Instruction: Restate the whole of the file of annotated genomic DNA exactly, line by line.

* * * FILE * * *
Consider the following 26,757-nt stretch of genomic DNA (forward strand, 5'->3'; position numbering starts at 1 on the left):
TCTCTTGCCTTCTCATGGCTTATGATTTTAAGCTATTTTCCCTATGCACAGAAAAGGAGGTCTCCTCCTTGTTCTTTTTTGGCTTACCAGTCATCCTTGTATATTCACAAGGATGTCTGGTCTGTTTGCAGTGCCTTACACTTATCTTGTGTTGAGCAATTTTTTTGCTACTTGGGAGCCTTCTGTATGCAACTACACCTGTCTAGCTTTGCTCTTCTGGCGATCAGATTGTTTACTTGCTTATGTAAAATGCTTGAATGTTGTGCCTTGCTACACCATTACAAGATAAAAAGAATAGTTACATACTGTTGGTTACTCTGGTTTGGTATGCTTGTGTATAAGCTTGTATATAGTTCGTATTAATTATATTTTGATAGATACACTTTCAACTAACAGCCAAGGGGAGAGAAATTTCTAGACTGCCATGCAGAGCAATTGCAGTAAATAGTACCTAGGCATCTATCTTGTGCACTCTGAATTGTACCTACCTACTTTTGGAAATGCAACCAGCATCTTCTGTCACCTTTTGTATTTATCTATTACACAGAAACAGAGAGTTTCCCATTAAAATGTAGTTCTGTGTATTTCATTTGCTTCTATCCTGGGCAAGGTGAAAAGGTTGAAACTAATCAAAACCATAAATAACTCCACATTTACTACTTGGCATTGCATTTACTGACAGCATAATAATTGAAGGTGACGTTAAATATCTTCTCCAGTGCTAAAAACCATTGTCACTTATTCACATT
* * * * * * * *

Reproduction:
Consider the following 26,757-nt stretch of genomic DNA (forward strand, 5'->3'; position numbering starts at 1 on the left):
TCTCTTGCCTTCTCATGGCTTATGATTTTAAGCTATTTTCCCTATGCACAGAAAAGGAGGTCTCCTCCTTGTTCTTTTTTGGCTTACCAGTCATCCTTGTATATTCACAAGGATGTCTGGTCTGTTTGCAGTGCCTTACACTTATCTTGTGTTGAGCAATTTTTTTGCTACTTGGGAGCCTTCTGTATGCAACTACACCTGTCTAGCTTTGCTCTTCTGGCGATCAGATTGTTTACTTGCTTATGTAAAATGCTTGAATGTTGTGCCTTGCTACACCATTACAAGATAAAAAGAATAGTTACATACTGTTGGTTACTCTGGTTTGGTATGCTTGTGTATAAGCTTGTATATAGTTCGTATTAATTATATTTTGATAGATACACTTTCAACTAACAGCCAAGGGGAGAGAAATTTCTAGACTGCCATGCAGAGCAATTGCAGTAAATAGTACCTAGGCATCTATCTTGTGCACTCTGAATTGTACCTACCTACTTTTGGAAATGCAACCAGCATCTTCTGTCACCTTTTGTATTTATCTATTACACAGAAACAGAGAGTTTCCCATTAAAATGTAGTTCTGTGTATTTCATTTGCTTCTATCCTGGGCAAGGTGAAAAGGTTGAAACTAATCAAAACCATAAATAACTCCACATTTACTACTTGGCATTGCATTTACTGACAGCATAATAATTGAAGGTGACGTTAAATATCTTCTCCAGTGCTAAAAACCATTGTCACTTATTCACATT